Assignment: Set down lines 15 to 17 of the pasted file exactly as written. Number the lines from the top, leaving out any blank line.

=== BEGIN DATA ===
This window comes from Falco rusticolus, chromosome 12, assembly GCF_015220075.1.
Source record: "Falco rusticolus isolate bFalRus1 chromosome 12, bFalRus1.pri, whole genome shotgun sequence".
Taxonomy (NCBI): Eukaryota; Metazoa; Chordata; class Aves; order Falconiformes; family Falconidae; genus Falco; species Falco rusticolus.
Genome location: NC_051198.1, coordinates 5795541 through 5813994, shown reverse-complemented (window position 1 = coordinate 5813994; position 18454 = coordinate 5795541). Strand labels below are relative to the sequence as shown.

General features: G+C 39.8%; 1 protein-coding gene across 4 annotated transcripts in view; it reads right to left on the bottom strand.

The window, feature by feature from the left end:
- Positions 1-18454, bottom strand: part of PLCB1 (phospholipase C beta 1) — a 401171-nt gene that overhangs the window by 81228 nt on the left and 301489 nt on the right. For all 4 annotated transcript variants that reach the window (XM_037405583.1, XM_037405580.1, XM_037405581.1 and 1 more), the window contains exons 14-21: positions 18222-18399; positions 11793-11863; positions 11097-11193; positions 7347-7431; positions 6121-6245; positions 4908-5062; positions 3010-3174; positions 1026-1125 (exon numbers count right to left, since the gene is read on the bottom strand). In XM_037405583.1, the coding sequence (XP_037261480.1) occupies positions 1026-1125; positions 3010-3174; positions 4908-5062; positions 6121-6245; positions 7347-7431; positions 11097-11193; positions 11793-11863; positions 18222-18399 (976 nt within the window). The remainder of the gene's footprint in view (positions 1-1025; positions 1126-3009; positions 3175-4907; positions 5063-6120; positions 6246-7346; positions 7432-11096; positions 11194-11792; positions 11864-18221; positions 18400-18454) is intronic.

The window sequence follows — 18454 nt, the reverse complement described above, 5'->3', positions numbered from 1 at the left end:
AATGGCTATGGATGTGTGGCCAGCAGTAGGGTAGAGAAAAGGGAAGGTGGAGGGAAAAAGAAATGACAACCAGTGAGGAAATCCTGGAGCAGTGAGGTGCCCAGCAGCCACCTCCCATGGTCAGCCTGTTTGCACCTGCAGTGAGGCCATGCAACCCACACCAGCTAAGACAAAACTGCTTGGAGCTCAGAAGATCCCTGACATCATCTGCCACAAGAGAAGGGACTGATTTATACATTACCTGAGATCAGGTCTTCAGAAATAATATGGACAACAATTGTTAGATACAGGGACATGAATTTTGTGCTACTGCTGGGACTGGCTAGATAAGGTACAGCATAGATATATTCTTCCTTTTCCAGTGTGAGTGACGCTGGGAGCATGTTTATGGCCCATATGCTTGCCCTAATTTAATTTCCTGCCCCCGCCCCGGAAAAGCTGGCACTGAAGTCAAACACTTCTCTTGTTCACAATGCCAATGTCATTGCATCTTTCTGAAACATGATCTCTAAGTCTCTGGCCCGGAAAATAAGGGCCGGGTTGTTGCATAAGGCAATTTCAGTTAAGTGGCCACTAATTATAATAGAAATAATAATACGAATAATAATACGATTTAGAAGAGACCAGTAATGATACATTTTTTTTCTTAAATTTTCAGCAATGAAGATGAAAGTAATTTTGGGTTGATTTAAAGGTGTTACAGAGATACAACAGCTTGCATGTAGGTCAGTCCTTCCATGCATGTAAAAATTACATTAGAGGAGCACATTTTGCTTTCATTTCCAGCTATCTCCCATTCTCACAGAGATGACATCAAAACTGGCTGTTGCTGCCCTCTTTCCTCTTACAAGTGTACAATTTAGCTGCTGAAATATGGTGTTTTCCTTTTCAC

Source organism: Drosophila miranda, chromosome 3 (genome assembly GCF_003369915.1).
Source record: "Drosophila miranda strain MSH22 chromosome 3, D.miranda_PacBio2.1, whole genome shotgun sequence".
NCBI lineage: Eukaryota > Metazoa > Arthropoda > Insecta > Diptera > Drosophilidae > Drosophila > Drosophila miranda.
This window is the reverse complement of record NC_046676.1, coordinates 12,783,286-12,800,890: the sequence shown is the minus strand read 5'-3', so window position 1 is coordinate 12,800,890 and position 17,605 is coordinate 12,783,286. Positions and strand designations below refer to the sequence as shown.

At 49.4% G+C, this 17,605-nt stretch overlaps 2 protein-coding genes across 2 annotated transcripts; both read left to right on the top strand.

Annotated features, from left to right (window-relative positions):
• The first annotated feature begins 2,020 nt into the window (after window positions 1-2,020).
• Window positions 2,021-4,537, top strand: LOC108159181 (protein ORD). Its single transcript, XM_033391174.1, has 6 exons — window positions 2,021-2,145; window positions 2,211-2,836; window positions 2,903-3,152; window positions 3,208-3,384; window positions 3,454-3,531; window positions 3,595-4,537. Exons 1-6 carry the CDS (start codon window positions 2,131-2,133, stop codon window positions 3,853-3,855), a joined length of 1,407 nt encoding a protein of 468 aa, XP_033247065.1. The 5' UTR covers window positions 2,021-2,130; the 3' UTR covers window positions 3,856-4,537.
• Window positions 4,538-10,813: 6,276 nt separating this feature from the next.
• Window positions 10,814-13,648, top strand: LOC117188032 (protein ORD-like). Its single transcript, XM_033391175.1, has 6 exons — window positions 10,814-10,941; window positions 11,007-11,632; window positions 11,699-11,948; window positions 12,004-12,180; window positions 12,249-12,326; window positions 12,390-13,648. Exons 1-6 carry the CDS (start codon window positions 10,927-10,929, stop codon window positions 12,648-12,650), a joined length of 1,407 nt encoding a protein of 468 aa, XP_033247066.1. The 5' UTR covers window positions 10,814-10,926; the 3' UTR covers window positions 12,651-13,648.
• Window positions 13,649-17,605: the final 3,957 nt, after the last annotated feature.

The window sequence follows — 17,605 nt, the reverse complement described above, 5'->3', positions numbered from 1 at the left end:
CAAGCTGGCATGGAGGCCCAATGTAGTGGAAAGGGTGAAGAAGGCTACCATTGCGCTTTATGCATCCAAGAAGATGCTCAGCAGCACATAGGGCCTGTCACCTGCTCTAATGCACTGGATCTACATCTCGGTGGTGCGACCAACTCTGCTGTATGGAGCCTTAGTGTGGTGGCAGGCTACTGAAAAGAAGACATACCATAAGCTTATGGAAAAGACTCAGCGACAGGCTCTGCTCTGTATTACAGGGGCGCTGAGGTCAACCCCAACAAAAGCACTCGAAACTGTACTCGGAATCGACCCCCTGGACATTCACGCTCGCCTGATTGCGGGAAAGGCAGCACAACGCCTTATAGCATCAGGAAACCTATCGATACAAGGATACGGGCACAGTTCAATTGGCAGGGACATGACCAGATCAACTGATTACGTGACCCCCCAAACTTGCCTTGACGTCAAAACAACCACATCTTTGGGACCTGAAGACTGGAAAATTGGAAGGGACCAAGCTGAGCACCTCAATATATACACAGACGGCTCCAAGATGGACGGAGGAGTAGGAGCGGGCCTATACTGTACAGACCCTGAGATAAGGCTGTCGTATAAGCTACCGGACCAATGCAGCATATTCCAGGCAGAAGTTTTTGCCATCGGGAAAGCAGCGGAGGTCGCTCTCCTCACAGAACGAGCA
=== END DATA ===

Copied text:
Annotated features, from left to right (window-relative positions):
• The first annotated feature begins 2,020 nt into the window (after window positions 1-2,020).
• Window positions 2,021-4,537, top strand: LOC108159181 (protein ORD). Its single transcript, XM_033391174.1, has 6 exons — window positions 2,021-2,145; window positions 2,211-2,836; window positions 2,903-3,152; window positions 3,208-3,384; window positions 3,454-3,531; window positions 3,595-4,537. Exons 1-6 carry the CDS (start codon window positions 2,131-2,133, stop codon window positions 3,853-3,855), a joined length of 1,407 nt encoding a protein of 468 aa, XP_033247065.1. The 5' UTR covers window positions 2,021-2,130; the 3' UTR covers window positions 3,856-4,537.